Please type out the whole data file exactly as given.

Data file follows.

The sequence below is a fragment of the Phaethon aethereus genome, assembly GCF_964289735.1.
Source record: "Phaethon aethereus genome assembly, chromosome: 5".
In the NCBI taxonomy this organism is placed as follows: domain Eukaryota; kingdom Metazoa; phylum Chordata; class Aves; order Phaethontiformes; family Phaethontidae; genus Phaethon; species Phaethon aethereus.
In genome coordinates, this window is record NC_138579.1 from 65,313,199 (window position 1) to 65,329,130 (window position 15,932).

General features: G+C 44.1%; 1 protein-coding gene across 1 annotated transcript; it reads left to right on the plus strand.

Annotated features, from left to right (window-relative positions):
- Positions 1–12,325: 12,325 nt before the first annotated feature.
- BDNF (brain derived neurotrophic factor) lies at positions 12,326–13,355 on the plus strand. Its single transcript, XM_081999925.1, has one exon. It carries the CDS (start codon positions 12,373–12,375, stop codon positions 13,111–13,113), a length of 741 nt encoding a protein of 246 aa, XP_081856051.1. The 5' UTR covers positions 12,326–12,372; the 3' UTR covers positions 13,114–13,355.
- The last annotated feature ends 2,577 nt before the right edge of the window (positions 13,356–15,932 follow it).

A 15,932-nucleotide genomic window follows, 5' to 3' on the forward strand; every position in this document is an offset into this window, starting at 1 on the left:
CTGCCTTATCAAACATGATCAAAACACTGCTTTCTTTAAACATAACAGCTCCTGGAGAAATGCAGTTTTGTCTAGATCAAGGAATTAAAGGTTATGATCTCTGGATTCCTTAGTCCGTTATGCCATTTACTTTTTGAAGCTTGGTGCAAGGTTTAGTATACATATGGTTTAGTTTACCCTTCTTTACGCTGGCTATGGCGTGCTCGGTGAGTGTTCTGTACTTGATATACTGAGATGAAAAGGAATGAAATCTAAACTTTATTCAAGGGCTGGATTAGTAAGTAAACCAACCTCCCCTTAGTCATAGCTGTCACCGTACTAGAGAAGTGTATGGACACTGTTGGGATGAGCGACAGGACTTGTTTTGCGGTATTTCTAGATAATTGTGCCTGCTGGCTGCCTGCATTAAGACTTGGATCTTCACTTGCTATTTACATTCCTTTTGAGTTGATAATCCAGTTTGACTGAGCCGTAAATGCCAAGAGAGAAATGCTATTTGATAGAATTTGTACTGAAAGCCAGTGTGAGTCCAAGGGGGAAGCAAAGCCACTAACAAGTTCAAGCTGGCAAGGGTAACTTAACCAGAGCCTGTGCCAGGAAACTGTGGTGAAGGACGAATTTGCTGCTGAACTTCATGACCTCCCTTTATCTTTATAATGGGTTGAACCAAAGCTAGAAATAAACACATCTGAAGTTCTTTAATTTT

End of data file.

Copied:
The sequence below is a fragment of the Phaethon aethereus genome, assembly GCF_964289735.1.
Source record: "Phaethon aethereus genome assembly, chromosome: 5".
In the NCBI taxonomy this organism is placed as follows: domain Eukaryota; kingdom Metazoa; phylum Chordata; class Aves; order Phaethontiformes; family Phaethontidae; genus Phaethon; species Phaethon aethereus.
In genome coordinates, this window is record NC_138579.1 from 65,313,199 (window position 1) to 65,329,130 (window position 15,932).

General features: G+C 44.1%; 1 protein-coding gene across 1 annotated transcript; it reads left to right on the plus strand.

Annotated features, from left to right (window-relative positions):
- Positions 1–12,325: 12,325 nt before the first annotated feature.
- BDNF (brain derived neurotrophic factor) lies at positions 12,326–13,355 on the plus strand. Its single transcript, XM_081999925.1, has one exon. It carries the CDS (start codon positions 12,373–12,375, stop codon positions 13,111–13,113), a length of 741 nt encoding a protein of 246 aa, XP_081856051.1. The 5' UTR covers positions 12,326–12,372; the 3' UTR covers positions 13,114–13,355.
- The last annotated feature ends 2,577 nt before the right edge of the window (positions 13,356–15,932 follow it).

A 15,932-nucleotide genomic window follows, 5' to 3' on the forward strand; every position in this document is an offset into this window, starting at 1 on the left:
CTGCCTTATCAAACATGATCAAAACACTGCTTTCTTTAAACATAACAGCTCCTGGAGAAATGCAGTTTTGTCTAGATCAAGGAATTAAAGGTTATGATCTCTGGATTCCTTAGTCCGTTATGCCATTTACTTTTTGAAGCTTGGTGCAAGGTTTAGTATACATATGGTTTAGTTTACCCTTCTTTACGCTGGCTATGGCGTGCTCGGTGAGTGTTCTGTACTTGATATACTGAGATGAAAAGGAATGAAATCTAAACTTTATTCAAGGGCTGGATTAGTAAGTAAACCAACCTCCCCTTAGTCATAGCTGTCACCGTACTAGAGAAGTGTATGGACACTGTTGGGATGAGCGACAGGACTTGTTTTGCGGTATTTCTAGATAATTGTGCCTGCTGGCTGCCTGCATTAAGACTTGGATCTTCACTTGCTATTTACATTCCTTTTGAGTTGATAATCCAGTTTGACTGAGCCGTAAATGCCAAGAGAGAAATGCTATTTGATAGAATTTGTACTGAAAGCCAGTGTGAGTCCAAGGGGGAAGCAAAGCCACTAACAAGTTCAAGCTGGCAAGGGTAACTTAACCAGAGCCTGTGCCAGGAAACTGTGGTGAAGGACGAATTTGCTGCTGAACTTCATGACCTCCCTTTATCTTTATAATGGGTTGAACCAAAGCTAGAAATAAACACATCTGAAGTTCTTTAATTTT